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With Sylvies Love, Eugene Ashe returns with a great Hollywood romance




Radical romance returns. A staple of the ’50s and’ 60s, those films that took audiences on an epic love journey (often starring Audrey Hepburn) have been a little less common in recent decades. But writer and director Eugene Ashe is once again exploring the genre with Sylvies Love, arriving on Amazon Prime on December 25.

Set in the 50s and 60s in New York City, the film is a reminder of the golden age of Hollywood, but this time with the black characters in the center of the scene. It follows the ups and downs of a relationship between Robert (Nnamdi Asomugha), a rising jazz star, and Sylvie (Tessa Thompson), who is progressing in television production. Ashes’ inspirations for the film, like her own career, span multiple artistic forms. In addition to directing films, Ashe is a former record artist, architecture student, comedy club owner, and restaurateur.

He explained via Zoom how Sylvies Love arose out of this wide range of interests and cites a handful of specific inspirations. These are edited excerpts from the conversation.

From the character to the overall cinematic vibe, the music had a major influence on the direction Sylvies Love would take. Asomughas’ character Robert, a member of a jazz quartet, grew out of Ashe’s dynamic with members of the 90s R&B group he was in, Funky poets. But it was the work of singer Nancy Wilson that was very influential. Ashe was born and raised in New York City, and two records he grew up listening to were The Swingins Mutual with the George Shearing Quintet and Nancy Wilson / Cannonball Adderley. He said he would add certain songs to the script, like The Nearness of You, and his writing would be guided by them.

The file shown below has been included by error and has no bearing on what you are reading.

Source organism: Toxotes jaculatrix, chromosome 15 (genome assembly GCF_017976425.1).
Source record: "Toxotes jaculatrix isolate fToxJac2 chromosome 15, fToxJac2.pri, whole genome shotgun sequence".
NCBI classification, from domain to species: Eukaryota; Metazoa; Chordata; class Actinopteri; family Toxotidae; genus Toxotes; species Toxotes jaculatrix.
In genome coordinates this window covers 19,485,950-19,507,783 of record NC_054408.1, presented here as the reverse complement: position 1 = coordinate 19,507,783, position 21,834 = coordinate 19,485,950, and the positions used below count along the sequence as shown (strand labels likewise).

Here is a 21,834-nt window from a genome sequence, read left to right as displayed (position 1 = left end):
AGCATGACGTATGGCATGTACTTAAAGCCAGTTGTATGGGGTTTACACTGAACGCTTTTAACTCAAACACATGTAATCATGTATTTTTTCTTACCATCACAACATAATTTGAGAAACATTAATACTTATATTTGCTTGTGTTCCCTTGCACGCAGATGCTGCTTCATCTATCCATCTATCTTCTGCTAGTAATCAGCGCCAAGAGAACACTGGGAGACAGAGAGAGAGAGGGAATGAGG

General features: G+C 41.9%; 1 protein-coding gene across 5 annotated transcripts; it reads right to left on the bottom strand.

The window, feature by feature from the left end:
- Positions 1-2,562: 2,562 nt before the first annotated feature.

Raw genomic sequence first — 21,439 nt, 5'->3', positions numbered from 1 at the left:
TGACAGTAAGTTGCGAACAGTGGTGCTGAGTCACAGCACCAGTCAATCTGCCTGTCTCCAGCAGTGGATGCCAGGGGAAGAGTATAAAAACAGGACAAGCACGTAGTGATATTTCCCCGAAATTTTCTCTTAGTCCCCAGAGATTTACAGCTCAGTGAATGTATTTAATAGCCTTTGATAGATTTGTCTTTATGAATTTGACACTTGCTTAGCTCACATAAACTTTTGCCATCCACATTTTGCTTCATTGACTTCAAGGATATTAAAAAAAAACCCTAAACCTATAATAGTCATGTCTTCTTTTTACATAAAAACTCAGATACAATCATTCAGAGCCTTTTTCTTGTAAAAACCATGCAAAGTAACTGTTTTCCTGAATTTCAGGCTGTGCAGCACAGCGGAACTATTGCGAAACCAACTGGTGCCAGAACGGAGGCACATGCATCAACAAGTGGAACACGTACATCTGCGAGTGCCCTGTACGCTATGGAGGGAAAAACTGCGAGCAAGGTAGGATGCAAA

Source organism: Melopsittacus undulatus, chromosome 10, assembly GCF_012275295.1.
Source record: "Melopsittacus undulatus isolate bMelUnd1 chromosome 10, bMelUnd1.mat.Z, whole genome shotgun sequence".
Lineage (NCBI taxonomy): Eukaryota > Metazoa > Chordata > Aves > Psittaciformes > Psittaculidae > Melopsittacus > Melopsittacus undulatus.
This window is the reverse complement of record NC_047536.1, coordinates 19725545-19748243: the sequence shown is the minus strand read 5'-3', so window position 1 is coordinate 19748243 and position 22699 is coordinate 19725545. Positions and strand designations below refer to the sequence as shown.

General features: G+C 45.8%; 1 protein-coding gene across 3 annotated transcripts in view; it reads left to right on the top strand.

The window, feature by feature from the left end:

I looked at the Nancy Wilson album art and they looked like what Sylvie looked like in my mind, he said. The cover of Hollywood My Way, with Wilson standing on Hollywood Boulevard bathed in the glow of city lights, is one of the most notable. He showed it to his cinematographer, Declan Quinn, and his chief lighting technician, Christian Epps, and told them, the light was on.

Pictures like these brought a sense of nostalgia to Ashe as they presented a sort of crispness in the night, he said. There is a crackle when people are dressed to see a show and hold a clutch and have perfume, he added. I remember my parents dressed to do this and thought, I want to go where they go because they smell good and look great.

Photography was important in how Ashe wanted to capture the spirit of cinema. I have a lot of old black family photos that look like Sylvie, he said, but it’s always been interesting to me never to see them portrayed in a movie like this. Beyond his own family photos, he was drawn to the images of professional photographers of the time like Saul Leiter and most notably Gordon Parks, whose work was most recently honored on the HBO series Lovecraft Country. One image that has stuck with Ashe is the Parkss 1956 Department Store, Mobile, Alabama photograph of a woman and child under a colorful entrance sign.